Drafts 20 is available on the App Store.
Noto, the modern notes app for iPhone, iPad, and Mac that I reviewed back in February, recently launched a 2.0 update that introduces brand new features and key fixes and enhancements. On the iPad, mouse and trackpad are now natively supported, and you can use drag and drop to easily import notes from another app into Noto. Additionally, the app’s syncing engine has switched from iCloud Drive to CloudKit, making it faster and more reliable than before. Finally, several of the issues I noted in my initial review have been resolved in this latest update.
iA Writer, my favorite text editor for all Apple platforms (which I still use as the central piece of my Markdown collaboration workflow via GitHub), has been updated today to version 5.5 both on Mac and iOS/iPadOS. I’ve been testing this version for quite some time (it’s the update I originally mentioned in my Modular Computer story back in April), and there are some fantastic details worth pointing out.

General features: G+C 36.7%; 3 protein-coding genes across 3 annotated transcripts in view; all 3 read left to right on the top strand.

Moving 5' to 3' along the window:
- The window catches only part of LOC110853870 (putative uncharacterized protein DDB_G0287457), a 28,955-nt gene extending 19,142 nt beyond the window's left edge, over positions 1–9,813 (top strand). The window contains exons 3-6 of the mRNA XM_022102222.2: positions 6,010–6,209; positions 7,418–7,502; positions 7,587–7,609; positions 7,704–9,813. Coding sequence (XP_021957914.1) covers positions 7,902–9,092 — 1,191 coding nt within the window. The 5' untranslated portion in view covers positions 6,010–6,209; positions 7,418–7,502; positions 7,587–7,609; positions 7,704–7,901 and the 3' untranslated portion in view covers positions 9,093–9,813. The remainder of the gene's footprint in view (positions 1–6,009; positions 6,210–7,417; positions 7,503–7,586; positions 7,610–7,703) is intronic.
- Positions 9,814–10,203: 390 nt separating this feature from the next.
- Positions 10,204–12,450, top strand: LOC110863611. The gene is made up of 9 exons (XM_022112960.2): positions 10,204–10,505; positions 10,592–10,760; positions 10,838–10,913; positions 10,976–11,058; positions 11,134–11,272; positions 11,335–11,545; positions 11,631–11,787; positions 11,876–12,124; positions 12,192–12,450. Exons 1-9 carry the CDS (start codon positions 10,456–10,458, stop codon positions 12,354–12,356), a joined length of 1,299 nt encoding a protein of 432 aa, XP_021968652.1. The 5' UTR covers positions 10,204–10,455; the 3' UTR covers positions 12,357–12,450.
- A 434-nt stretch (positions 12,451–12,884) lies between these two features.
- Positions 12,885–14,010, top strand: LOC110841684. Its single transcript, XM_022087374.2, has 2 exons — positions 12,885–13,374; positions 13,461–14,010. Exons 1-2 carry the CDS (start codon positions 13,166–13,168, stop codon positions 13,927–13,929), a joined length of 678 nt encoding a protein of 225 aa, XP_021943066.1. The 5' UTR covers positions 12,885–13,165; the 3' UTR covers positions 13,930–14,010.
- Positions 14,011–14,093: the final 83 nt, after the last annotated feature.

On iPad, the app can now be fully controlled with the trackpad. Besides obvious support for clicking toolbar buttons and other elements in the app’s UI, trackpad support includes the ability to swipe horizontally with two fingers to show/dismiss the Library sidebar (which I do all the time now) and – my favorite touch – support for clicking a document’s name in the title bar to rename it. I’m so used to these two new pointer features in iA Writer 5.5, I wish more iPad apps adopted them.